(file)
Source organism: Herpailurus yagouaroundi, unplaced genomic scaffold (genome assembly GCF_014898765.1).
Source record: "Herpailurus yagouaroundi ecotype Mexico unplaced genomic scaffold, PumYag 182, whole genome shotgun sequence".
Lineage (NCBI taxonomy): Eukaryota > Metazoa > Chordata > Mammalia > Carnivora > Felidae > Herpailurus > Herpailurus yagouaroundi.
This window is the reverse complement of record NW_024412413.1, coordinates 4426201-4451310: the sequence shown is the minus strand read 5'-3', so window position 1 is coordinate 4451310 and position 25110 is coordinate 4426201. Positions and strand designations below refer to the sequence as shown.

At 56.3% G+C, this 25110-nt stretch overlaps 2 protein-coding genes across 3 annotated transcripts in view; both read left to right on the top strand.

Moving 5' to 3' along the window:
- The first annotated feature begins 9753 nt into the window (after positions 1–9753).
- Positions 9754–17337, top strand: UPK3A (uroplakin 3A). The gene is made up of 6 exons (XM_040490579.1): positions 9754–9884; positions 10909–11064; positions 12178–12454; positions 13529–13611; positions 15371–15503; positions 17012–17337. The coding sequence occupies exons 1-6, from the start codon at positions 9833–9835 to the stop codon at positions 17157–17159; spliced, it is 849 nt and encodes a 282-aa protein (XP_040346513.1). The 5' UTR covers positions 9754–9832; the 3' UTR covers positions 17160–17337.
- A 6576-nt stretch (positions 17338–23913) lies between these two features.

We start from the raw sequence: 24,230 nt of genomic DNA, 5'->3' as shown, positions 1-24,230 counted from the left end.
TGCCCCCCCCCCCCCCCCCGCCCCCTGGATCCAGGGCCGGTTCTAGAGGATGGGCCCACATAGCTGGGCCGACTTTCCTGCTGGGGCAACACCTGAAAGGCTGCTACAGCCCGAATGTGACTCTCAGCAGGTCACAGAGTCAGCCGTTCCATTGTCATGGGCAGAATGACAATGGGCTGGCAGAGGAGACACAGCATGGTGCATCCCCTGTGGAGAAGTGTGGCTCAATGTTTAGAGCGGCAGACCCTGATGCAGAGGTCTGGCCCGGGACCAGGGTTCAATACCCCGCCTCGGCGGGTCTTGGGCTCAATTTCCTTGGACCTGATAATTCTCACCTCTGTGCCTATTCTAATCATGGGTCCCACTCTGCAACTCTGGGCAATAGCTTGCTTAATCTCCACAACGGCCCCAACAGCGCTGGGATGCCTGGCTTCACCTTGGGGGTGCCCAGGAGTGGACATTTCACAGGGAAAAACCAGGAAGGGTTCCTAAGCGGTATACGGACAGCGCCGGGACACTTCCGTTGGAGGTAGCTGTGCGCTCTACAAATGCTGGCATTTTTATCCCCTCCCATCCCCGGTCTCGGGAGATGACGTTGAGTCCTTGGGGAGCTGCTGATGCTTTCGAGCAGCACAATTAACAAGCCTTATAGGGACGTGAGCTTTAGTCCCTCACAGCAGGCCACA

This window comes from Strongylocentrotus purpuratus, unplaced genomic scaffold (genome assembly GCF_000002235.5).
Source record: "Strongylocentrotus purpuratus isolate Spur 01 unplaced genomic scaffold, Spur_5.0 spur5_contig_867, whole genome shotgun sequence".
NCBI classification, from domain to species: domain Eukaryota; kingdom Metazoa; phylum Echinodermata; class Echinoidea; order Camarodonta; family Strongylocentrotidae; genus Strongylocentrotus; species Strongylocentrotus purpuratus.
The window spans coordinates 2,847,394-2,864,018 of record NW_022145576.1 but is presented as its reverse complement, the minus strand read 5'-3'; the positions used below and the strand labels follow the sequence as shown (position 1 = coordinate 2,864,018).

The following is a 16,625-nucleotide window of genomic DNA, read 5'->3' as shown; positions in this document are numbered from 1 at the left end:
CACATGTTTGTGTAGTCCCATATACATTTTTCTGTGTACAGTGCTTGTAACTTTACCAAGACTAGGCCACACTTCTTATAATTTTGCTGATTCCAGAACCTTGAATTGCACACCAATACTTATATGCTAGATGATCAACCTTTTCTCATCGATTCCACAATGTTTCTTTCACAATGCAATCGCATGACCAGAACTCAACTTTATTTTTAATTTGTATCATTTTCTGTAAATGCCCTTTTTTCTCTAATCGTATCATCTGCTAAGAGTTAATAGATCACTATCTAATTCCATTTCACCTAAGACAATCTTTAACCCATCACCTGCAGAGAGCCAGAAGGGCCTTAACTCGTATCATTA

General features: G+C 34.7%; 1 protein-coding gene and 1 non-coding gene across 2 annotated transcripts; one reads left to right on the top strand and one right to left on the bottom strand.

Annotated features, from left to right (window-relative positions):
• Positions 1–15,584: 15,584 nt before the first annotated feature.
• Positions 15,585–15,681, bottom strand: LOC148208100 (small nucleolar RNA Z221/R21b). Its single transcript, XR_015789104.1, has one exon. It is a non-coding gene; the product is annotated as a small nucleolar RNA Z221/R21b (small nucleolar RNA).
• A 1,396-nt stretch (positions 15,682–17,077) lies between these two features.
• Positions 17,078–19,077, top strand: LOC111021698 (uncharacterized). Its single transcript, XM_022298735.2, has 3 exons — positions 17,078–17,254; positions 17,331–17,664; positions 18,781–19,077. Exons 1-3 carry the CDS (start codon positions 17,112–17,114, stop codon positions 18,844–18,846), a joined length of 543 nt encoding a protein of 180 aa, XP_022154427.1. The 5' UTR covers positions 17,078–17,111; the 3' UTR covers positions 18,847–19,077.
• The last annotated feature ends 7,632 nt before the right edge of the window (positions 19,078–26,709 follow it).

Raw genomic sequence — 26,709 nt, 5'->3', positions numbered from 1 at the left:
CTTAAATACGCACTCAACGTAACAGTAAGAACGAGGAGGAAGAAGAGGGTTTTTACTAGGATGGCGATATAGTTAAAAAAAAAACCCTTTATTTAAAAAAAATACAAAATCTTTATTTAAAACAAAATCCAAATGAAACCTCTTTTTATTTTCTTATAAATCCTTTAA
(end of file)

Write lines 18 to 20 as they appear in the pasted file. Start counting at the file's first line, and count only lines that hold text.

General features: G+C 34.7%; 1 protein-coding gene and 1 non-coding gene across 2 annotated transcripts; one reads left to right on the top strand and one right to left on the bottom strand.

Annotated features, from left to right (window-relative positions):
• Positions 1–15,584: 15,584 nt before the first annotated feature.